He bristled and buzzed with electronic gadgets: a mobile phone, a book-reader screen, a Spanish-English translator, two each of GPS navigational units and digital cameras, two battery chargers, and all the related wires and converters. We were in search of The Lost Trail, a four-kilometer piece of Camino that escapes the notice of just about every hiker out of Buiza bound of Poladura de Tercia. Except me. I found it when I walked back in March. So I was enlisted to show the way to Piers, who intends to use his marvelous machinery to map its mysteries.

That is what we did. He stuck close over two days of very tough terrain, very high altitude bushwacking, freezing rain, three nearby lightning strikes, hypothermia symptoms, barbed wire, and a couple of falls. (While shivering inside a stormcloud I saw a miracle occur before my eyes, all around me: the water drops, condensing out of the mist like silver slivers, then blow away downward as ice crystals. Beautiful. And cold as hell!)

Piers took a licking and kept on hiking, at least till, at long last, bedraggled and soaked through, we got down to the highway just south of the Pajares Pass. We split up there. I walked 4 more kilometers down the truck-infested, fog-bound 17-percent grade to the pilgrim hostel. But Piers? No. Piers stuck out his thumb and hitchhiked south, to pick up his rental car.

I am tough. Piers is tough and smart.

At Pajares hostel we met up with Kathy Gower, yet another tough person. She came to us fresh off a flight from her home in San Francisco, California, USA. She said she´d slept on the bus from Madrid, that she´d taken herbal jet-lag pills, that she was just fine to walk on in the morning. And so we did, she and I. (Piers had to go to Burgos in his rental car.) We took the very best path imaginable: down the sunny western side of the Pajares River, all the way to Pola de Lena.

A river path, I thought... low-altitude! We might get our feet wet, but I was ready for a break from the heights. It was not to be, however. This path, like those before, climbs upward and tracks along the faces of the mountains alongside the river, which roars and trickles far down the cliffs below. Woodland paths, sometimes paved with medieval skill, passing through apple orchards and fig trees, cow pastures and tiny stone villages. The sun shone bright all day, the blackberries were ripe and ready for snacking, and we closed each pasture-gate we passed through. It went on for hours, for two days. We drank local cider and ate döner kebab. I got a tetanus shot at the health center in La Pola, where the barbed-wire cuts on my left hand were all the ID I needed to qualify for free treatment. (They didn´t even ask to see ID. I was in and out in five minutes. Viva Socialized Healthcare!)

Kathy and I chatted, but spent plenty of time on our own, too. We petted kittens and donkeys, and chatted with a young evangelical, a forest warden, the bread delivery man, and several lonely old ladies. Most of them offered us water or food or fruit, or the use of their bathroom. I think this is how the Camino Frances was, before the great pilgrim flood overtook the place. It is rarely traveled, tough, and extremely beautiful.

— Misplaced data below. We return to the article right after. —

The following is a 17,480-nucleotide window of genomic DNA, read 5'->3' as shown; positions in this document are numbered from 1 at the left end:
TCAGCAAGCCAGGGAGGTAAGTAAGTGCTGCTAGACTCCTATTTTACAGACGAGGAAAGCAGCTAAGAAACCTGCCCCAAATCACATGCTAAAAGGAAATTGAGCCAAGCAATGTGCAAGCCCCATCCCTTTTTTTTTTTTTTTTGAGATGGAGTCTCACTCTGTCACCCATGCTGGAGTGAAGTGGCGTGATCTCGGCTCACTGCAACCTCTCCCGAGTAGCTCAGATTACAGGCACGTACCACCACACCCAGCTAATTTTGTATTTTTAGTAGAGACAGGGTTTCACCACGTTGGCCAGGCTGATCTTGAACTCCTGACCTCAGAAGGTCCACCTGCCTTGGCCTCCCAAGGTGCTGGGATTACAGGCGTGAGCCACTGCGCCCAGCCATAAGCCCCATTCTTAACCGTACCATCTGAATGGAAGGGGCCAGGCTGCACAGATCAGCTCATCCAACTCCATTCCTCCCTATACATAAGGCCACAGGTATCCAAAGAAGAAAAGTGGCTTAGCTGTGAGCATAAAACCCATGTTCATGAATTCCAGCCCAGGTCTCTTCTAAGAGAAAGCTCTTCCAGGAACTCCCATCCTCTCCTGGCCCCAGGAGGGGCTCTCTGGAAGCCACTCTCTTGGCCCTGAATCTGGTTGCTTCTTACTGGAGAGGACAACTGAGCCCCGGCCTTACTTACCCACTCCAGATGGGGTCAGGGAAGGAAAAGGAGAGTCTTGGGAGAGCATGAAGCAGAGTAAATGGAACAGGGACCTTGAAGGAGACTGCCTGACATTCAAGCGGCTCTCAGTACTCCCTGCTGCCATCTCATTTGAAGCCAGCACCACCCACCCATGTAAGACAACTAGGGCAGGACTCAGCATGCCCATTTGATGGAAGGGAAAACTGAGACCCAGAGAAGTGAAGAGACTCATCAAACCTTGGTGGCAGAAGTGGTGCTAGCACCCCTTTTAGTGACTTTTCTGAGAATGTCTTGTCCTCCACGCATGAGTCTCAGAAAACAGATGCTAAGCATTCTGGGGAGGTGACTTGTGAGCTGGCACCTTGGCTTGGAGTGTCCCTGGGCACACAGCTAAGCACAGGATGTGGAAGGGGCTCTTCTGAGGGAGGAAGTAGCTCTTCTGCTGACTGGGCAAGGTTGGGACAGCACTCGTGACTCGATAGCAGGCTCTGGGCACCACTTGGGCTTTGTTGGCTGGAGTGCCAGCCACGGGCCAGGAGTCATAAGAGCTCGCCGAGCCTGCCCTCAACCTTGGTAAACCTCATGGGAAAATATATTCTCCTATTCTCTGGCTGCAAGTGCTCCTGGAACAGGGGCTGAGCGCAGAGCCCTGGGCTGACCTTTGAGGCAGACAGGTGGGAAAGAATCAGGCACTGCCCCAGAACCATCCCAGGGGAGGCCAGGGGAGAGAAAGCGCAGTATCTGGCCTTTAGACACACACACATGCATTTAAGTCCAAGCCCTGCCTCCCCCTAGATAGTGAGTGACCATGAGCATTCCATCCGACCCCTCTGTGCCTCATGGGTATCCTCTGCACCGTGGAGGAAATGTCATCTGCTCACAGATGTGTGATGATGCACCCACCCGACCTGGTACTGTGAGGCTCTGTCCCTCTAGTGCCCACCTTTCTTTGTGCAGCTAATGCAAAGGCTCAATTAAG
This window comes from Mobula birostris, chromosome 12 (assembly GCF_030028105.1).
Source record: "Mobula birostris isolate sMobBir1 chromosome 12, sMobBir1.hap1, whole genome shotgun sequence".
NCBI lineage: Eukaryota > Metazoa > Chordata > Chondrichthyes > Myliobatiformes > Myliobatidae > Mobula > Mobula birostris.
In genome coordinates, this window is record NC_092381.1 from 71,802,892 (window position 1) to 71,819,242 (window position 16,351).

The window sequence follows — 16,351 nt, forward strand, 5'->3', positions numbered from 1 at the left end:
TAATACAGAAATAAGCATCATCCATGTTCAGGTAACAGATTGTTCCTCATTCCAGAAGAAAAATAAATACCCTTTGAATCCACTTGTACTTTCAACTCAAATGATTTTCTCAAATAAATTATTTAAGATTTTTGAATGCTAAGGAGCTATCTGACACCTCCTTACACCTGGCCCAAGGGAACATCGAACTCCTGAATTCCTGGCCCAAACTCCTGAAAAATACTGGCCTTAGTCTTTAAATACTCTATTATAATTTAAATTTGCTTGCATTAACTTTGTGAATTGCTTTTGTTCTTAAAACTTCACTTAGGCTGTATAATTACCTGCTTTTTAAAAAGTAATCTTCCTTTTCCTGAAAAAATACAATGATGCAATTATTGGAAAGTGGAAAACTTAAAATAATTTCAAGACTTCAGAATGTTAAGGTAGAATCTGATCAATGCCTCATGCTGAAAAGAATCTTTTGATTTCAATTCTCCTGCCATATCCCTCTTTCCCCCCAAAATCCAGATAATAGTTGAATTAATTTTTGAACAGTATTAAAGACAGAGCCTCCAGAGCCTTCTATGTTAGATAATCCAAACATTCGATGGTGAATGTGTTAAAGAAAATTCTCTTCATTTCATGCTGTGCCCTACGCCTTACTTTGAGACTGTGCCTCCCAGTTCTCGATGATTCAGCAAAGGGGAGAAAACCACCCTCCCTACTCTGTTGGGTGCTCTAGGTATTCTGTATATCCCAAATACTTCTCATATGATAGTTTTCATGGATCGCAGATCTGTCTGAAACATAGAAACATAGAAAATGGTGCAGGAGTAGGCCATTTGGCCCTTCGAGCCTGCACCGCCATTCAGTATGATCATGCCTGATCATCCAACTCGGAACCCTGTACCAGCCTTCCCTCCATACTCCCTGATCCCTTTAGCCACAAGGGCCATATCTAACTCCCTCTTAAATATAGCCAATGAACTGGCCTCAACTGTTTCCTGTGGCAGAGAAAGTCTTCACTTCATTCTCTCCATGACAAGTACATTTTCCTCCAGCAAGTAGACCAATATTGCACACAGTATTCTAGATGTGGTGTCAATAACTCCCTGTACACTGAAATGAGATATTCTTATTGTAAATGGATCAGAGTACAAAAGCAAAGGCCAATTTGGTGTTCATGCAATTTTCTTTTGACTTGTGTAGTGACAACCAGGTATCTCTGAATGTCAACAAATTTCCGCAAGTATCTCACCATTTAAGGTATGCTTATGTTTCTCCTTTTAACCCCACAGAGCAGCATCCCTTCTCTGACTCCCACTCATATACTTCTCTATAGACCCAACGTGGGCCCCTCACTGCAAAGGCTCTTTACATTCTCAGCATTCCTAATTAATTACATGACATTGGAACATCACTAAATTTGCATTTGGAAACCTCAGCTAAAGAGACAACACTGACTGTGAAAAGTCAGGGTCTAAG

It is too difficult to ever become another Camino Frances, but who knows? It was once rather popular, if legend holds true. Back when pilgrimage was all the rage, in the 13th century or so, travelers to St. James´ tomb in Compostela were lured off the main pathway and northward to Oviedo with the promise of relics from Jesus Christ himself, along with a big collection of assorted teeth, hairs, and bone fragments from a crowd of holy folk. “He who goes to Santiago and skips Oviedo, honors the servant and neglects the master,” the wags used to say.

Nowadays Oviedo sees pilgrims from the Camino del Norte, too, and those embarking on the Camino Primitivo start there – King Alfonso II of Asturias followed that mountainous way west to Compostela, and was the very first Santiago pilgrim on record – thus is his pathway dubbed “the primitive,” or the Original. I must attempt it sometime. I feel if I can survive the Salvador, I can probably thrive on the Primitivo!

But by sheer accident, Kathy and I arrived in Oviedo in time for St. Matthew´s Day festivities. Because we prayed at the cathedral during a certain span of days, we got for free a full remission of all our sins! Almost as nice as a free tetanus shot, eh?

We were too worn-out to stay out late and start running up a new tab. We luckily found a room quite near everything, ate some famous fabada bean stew and some wild-mushroom scrambled eggs, and went straight to bed and to sleep.

We are home again now at the Peaceable, where the roof is now going onto the Hermitage and over by the bodegas the ever-toiling Segundino family is squeezing grapes into wine-making juice. Kathy is up ladders and down trails, always looking for a way to lend a hand. She has been a part of The Peaceable from its very start – she visited here two weeks after we bought the place, and has been a steadfast supporter through all our dark valleys and bright mountain-tops.

She is a fine friend, a great hiker, almost like a sister to me. When she is around, I feel like anything is possible... at least after the aches wear off our ankles and backs!

Saturday, 12 September 2009

The Next Big Thing?

I haven´t written in a while because I´ve been thinking.
I´ve been thinking while I stay very busy doing heavy work.
It´s hot here still. We´re in the heart of the dry, brown period of the year, the only couple of months we have when the fields are not green. Everyone´s sneezing from the dust.